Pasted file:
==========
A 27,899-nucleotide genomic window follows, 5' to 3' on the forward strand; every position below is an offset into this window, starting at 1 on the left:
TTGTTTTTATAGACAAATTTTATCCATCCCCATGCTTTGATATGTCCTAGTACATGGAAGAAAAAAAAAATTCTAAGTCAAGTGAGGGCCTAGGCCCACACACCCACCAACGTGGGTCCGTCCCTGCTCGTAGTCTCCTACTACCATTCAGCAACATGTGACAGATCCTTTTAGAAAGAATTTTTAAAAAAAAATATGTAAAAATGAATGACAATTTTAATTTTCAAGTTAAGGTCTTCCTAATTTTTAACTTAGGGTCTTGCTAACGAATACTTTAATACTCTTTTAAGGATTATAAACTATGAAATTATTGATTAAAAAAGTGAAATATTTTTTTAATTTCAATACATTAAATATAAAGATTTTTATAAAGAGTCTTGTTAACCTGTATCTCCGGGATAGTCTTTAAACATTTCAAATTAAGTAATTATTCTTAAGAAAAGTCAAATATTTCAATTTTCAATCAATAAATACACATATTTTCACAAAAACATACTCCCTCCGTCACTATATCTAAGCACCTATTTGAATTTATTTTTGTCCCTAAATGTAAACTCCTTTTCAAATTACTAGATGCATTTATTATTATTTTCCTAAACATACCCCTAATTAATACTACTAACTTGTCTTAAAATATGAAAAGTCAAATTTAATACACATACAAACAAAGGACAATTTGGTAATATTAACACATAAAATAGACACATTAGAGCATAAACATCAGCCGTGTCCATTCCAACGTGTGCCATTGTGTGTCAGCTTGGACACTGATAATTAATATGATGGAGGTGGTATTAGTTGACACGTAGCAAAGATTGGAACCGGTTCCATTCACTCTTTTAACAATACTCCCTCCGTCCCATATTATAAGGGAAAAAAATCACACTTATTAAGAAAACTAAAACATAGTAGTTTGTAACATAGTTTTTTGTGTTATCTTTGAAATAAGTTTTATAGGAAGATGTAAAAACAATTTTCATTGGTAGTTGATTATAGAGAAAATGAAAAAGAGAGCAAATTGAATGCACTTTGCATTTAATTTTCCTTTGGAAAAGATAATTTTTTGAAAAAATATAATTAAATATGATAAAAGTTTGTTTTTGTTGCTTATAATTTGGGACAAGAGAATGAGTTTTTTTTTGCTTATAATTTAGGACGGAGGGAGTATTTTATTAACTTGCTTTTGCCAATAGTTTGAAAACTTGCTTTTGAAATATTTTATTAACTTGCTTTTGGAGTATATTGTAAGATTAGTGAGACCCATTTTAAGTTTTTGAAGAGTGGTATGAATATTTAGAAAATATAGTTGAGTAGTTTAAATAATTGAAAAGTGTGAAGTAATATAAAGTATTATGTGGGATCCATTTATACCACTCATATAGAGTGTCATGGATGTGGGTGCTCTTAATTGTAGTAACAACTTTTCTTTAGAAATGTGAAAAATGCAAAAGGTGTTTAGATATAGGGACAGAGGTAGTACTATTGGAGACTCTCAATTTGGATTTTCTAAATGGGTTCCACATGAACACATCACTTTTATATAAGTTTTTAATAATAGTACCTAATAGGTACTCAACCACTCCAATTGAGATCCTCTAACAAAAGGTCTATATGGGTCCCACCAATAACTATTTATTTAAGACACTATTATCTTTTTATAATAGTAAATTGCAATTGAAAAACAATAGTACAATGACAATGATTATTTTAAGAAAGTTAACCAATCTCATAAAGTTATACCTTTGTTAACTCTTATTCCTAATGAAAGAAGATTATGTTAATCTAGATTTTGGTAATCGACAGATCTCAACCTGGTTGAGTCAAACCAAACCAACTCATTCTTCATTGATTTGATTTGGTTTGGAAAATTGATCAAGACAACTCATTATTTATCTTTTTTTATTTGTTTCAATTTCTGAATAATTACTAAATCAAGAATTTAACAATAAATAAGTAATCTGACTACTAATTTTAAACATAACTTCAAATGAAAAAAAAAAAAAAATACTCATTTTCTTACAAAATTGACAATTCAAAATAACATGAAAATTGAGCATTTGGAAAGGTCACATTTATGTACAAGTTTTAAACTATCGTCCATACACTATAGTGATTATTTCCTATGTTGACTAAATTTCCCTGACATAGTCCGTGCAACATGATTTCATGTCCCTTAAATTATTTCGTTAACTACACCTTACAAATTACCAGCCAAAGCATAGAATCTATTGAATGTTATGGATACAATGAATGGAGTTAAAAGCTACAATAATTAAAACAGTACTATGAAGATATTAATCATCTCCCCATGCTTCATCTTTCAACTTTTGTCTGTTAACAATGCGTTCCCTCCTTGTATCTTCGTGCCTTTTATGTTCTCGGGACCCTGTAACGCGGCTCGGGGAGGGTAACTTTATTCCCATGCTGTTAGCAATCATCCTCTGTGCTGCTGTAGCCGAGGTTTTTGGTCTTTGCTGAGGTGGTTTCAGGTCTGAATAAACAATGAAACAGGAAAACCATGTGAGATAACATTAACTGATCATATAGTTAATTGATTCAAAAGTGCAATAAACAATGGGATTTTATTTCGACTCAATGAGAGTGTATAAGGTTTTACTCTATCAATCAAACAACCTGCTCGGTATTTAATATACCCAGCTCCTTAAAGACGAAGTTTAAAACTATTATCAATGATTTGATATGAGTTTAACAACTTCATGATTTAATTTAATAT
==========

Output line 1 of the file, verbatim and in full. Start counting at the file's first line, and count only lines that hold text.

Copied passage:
A 27,899-nucleotide genomic window follows, 5' to 3' on the forward strand; every position below is an offset into this window, starting at 1 on the left: